Ketamine has also shown promise in treating post-traumatic stress disorder (PTSD). By altering the fear response, ketamine may help patients process traumatic memories safely, reducing the emotional distress associated with past traumas. In a small review of randomized clinical studies, ketamine quickly and effectively improved PTSD symptoms.  

Obsessive Compulsive Disorder (OCD)

OCD is another condition that ketamine may improve. It’s still unknown exactly how ketamine helps OCD. However, it may work by acting as an NMDA receptor antagonist (blocker). Ketamine may help restore balance in glutamate signaling, which could help reduce OCD symptoms. Researchers found low doses were effective, and worked quickly. A 2022 systematic review confirmed ketamine’s “fast onset of action and good tolerability.”

Side Effects of Ketamine

It’s best to start ketamine with a lower dose until you know how your body will react. Other potential side effects of high doses of ketamine include: 

  • Increased heart rate
  • High blood pressure
  • Slurred speech
  • Confusion
  • Agitation or panic
  • Hallucinations
  • Flashbacks
  • Memory loss
  • Liver and urinary toxicity

Taking too much ketamine can temporarily cause a feeling of detachment from the body. Some people refer to this feeling as “falling into a K-hole.” Others describe it as feeling like a “near-death” experience.

Contraindications of Ketamine 

Ketamine isn’t for everyone with mental health conditions. Those with a history of psychosis, mania, or schizophrenia could worsen with ketamine treatment. Ketamine also affects blood pressure and heart rate. For that reason, those with high blood pressure or heart conditions should check with a doctor first.

Additionally, it’s important to note that ketamine is metabolized in the liver and excreted by the kidneys. Anyone with compromised liver or kidneys should check with their doctor before trying ketamine. They may need a low dose rather than the full-strength version. The same goes for those with glaucoma, as ketamine can increase pressure in the eyes.

Mixing ketamine with alcohol or drugs like benzodiazepines or opiates can be dangerous. Taking ketamine with any other meds must be done under the supervision of a medical doctor, as it may cause even more adverse effects. Those struggling with addictions should also be closely monitored during ketamine therapy.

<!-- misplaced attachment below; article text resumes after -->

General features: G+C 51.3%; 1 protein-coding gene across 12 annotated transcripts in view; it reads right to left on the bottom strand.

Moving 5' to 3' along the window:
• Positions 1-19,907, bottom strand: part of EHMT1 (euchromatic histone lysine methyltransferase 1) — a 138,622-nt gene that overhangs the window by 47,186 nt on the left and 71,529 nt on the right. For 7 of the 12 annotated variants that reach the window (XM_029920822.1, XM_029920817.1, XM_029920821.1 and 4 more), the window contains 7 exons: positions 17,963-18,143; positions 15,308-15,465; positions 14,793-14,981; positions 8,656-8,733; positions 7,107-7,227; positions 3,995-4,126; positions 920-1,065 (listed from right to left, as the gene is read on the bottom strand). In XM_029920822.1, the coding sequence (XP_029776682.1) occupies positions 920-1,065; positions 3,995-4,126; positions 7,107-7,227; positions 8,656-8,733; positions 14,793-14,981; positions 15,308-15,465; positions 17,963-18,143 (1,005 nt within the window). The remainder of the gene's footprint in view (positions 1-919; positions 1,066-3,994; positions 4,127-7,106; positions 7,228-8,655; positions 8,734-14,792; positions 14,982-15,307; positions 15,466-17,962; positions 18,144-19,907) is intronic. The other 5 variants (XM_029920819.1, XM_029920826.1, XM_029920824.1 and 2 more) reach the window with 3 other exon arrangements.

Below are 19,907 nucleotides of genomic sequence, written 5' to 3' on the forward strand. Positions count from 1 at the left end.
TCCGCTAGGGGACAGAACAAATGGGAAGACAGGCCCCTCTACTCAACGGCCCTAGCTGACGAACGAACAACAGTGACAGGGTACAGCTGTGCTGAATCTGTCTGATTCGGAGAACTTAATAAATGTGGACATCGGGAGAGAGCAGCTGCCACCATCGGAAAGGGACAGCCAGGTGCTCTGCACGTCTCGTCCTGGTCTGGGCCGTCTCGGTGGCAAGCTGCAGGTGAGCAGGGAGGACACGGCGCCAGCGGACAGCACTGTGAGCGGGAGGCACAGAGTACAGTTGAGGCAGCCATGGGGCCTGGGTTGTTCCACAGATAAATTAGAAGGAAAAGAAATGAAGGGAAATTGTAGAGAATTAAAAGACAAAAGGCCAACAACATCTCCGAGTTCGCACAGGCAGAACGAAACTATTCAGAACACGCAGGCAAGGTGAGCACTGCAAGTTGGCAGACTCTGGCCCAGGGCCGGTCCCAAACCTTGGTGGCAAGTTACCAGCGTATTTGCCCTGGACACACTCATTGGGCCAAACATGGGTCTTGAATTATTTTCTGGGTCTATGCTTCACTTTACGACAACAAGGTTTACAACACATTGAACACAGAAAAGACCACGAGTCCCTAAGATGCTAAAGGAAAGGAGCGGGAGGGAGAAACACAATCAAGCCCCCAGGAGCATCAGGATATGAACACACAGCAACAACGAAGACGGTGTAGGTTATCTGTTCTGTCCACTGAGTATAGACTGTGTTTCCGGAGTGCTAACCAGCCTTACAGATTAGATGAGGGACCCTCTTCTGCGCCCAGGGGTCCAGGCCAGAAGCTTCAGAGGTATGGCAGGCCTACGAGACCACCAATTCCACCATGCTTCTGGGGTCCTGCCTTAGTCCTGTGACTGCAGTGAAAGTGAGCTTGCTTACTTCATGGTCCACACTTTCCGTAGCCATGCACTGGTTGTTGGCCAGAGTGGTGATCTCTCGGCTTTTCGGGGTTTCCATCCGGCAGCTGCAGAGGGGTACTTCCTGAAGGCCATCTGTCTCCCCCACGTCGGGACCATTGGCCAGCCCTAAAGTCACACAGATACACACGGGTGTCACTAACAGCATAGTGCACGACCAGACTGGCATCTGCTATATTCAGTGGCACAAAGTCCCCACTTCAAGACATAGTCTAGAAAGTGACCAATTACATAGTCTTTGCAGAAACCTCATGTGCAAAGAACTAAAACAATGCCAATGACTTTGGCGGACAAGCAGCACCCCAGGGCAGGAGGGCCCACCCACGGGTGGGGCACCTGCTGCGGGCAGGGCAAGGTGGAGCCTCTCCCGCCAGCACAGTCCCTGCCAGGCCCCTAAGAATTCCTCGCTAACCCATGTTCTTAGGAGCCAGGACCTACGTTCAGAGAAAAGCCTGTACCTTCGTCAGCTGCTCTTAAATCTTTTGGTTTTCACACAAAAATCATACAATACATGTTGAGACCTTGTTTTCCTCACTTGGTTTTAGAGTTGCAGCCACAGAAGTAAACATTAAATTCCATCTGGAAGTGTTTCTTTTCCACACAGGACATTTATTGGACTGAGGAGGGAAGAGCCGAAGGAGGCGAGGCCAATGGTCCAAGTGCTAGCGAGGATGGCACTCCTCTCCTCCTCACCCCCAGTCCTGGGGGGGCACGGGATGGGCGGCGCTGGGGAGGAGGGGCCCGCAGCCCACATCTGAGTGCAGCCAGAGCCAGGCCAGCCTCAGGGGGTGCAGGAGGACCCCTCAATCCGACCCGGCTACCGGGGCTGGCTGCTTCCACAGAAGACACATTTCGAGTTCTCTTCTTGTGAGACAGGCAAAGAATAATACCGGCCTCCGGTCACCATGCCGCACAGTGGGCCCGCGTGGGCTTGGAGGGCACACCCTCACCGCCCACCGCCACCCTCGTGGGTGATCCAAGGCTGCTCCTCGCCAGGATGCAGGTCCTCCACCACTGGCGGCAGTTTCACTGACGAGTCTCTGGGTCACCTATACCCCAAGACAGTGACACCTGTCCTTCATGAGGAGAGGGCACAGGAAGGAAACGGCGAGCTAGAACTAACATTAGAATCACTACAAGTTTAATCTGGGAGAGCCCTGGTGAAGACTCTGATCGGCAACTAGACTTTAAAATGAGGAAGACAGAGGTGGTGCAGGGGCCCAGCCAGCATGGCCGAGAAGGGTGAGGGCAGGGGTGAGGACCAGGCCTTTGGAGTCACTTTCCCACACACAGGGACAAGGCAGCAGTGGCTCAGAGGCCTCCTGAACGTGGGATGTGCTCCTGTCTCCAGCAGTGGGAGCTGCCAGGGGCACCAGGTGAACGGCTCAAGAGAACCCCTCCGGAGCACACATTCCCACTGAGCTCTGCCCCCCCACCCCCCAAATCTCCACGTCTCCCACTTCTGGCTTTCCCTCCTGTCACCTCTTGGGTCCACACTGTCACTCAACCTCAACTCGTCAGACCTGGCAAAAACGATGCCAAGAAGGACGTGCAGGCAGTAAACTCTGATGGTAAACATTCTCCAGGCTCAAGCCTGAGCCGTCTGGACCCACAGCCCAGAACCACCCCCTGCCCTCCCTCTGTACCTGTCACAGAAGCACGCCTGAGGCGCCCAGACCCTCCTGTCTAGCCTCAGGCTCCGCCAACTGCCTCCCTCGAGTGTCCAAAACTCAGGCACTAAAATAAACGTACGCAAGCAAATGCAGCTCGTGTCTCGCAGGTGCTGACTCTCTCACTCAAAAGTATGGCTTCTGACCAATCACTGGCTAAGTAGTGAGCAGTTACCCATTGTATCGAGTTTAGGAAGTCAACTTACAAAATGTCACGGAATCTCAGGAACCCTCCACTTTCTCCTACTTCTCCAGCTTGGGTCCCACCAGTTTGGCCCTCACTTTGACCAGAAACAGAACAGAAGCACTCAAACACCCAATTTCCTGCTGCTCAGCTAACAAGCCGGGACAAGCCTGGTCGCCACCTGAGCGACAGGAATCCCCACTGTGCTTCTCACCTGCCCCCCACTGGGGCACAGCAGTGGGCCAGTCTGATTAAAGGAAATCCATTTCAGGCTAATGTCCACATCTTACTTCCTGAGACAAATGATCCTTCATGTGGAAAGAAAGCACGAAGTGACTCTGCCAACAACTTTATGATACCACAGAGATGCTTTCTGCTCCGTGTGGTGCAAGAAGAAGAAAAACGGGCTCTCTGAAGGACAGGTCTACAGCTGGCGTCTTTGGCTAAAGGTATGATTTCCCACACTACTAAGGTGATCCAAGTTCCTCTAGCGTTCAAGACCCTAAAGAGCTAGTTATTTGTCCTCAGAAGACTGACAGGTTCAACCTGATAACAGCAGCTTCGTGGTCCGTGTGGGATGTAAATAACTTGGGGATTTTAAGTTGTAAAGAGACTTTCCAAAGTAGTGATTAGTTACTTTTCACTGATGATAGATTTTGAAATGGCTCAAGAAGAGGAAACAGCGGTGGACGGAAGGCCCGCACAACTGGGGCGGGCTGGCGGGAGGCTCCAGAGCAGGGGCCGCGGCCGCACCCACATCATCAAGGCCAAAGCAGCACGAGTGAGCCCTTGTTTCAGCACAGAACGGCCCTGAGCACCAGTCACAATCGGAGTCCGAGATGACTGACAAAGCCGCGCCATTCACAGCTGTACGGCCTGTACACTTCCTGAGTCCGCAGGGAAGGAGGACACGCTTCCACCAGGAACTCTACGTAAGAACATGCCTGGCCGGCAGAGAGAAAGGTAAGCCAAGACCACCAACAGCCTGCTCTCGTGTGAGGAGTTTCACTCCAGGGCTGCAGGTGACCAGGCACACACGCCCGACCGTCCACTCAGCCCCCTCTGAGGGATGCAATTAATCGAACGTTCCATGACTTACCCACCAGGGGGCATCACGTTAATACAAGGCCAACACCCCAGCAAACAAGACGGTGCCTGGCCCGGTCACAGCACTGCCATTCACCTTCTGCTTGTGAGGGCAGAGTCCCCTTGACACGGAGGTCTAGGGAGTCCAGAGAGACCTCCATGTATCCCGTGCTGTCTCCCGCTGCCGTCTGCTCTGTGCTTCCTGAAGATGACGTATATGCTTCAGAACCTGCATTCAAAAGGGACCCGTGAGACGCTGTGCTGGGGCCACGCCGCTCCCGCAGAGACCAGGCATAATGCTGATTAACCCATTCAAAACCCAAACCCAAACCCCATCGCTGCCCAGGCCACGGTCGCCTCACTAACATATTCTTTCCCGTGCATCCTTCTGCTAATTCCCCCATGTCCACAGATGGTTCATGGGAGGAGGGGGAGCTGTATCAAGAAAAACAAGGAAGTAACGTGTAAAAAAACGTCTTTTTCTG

It also goes without saying that anyone with allergies to ketamine or any of its constituents shouldn’t take ketamine. Doing so could do more harm than good.

Final Thoughts on Ketamine

While ketamine shows great promise, it should always be used under medical supervision. Self-administration or recreational use of ketamine can lead to adverse effects. 

Personally, psychedelic assisted therapy was a big part of my healing experience in overcoming my PTSD and autoimmune disease. They’re not for everyone though in every situation. If you’re interested in trying ketamine it’s best to find a healthcare professional to guide you through the process. This way you can make informed decisions when it comes to your physical and mental health journey.  

I’ve had several podcast guests who’ve discussed ketamine therapy and psychedelic medicine. You can listen to those episodes here:

Have you, or anyone you know, tried ketamine for these conditions? Was it helpful? Share with us below!


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  2. Rosenbaum SB, Gupta V, Patel P, et al. Ketamine. [Updated 2022 Nov 24]. In: StatPearls [Internet]. Treasure Island (FL): StatPearls Publishing; 2023 Jan-.
  3. Liu, X. B., Zhang, Y., Wang, X. Y., & Hao, W. (2017). The synergistic effect of dual use of amphetamine-type stimulants and ketamine on drug-induced psychotic symptoms in Chinese synthetic drug users. Oncotarget, 8(39), 66569–66575.
  4. Drugs.com. (2023). Ketamine: Uses, Effects, Hazards & Overdose. Drugs.com website.
  5. Noppers, I., Niesters, M., Aarts, L., Smith, T., Sarton, E., & Dahan, A. (2010). Ketamine for the treatment of chronic non-cancer pain. Expert opinion on pharmacotherapy, 11(14), 2417–2429.
  6. Barrett, W., Buxhoeveden, M., & Dhillon, S. (2020). Ketamine: a versatile tool for anesthesia and analgesia. Current opinion in anaesthesiology, 33(5), 633–638.
  7. Yang, Y., Maher, D. P., & Cohen, S. P. (2020). Emerging concepts on the use of ketamine for chronic pain. Expert review of clinical pharmacology, 13(2), 135–146.